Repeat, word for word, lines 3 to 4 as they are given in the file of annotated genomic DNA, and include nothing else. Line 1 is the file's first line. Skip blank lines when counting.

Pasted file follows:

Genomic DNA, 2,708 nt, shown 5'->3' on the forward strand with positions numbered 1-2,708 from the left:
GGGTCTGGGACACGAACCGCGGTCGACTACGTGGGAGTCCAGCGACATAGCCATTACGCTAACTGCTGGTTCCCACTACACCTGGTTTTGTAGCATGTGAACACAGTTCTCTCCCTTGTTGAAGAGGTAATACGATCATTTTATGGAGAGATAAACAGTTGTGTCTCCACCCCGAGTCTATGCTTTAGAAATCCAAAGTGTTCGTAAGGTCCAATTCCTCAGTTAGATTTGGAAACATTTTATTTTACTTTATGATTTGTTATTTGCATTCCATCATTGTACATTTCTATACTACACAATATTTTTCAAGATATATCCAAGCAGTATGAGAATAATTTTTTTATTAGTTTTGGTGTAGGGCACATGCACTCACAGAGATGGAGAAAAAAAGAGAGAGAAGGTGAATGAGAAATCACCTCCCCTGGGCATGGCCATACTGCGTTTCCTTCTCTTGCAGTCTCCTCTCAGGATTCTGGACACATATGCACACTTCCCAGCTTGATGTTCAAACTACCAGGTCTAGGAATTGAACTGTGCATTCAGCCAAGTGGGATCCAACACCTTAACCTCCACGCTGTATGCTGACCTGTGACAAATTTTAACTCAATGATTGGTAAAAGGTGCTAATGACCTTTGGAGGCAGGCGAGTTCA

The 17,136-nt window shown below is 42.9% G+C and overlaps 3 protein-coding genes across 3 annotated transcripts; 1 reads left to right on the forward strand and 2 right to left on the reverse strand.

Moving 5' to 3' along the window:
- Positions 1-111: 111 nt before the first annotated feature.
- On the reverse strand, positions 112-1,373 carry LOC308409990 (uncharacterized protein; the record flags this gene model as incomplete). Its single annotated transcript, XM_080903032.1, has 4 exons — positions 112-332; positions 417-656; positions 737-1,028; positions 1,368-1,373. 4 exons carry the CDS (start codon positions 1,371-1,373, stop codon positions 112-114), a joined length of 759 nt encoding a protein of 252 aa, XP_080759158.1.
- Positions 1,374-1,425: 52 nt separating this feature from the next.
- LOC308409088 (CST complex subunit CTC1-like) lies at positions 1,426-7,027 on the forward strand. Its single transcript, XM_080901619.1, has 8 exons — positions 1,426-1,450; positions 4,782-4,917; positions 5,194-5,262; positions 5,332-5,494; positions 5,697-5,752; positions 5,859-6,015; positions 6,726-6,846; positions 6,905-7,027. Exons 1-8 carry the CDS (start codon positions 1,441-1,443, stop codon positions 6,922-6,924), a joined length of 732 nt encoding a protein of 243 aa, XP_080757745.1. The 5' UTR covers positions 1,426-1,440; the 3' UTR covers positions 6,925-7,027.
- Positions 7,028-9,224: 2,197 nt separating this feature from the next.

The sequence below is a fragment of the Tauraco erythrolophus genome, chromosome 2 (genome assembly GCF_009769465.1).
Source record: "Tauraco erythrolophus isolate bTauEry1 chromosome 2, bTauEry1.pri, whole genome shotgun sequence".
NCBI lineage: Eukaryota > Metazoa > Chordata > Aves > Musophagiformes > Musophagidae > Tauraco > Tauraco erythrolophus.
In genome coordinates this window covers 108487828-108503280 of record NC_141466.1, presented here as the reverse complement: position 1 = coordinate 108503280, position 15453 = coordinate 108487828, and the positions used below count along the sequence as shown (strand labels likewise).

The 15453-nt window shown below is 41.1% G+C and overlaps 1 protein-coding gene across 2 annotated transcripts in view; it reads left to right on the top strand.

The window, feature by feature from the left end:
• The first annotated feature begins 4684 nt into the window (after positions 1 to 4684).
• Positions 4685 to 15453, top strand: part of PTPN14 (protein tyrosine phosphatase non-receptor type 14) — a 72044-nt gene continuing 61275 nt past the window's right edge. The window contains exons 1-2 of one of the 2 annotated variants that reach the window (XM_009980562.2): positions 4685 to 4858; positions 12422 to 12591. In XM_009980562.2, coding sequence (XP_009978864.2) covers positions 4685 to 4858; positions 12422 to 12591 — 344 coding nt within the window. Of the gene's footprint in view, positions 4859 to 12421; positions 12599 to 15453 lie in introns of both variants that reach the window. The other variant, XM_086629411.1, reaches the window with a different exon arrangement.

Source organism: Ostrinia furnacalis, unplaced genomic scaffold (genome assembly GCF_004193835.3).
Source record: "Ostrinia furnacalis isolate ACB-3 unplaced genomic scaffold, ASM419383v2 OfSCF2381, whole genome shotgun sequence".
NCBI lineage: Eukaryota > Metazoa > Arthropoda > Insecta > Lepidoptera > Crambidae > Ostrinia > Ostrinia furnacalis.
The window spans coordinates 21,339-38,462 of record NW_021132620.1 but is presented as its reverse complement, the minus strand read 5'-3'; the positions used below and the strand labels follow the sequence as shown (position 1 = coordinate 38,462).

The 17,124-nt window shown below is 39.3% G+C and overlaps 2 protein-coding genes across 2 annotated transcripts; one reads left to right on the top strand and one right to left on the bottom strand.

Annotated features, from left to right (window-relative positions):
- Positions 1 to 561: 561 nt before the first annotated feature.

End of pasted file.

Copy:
The 17,136-nt window shown below is 42.9% G+C and overlaps 3 protein-coding genes across 3 annotated transcripts; 1 reads left to right on the forward strand and 2 right to left on the reverse strand.

Moving 5' to 3' along the window: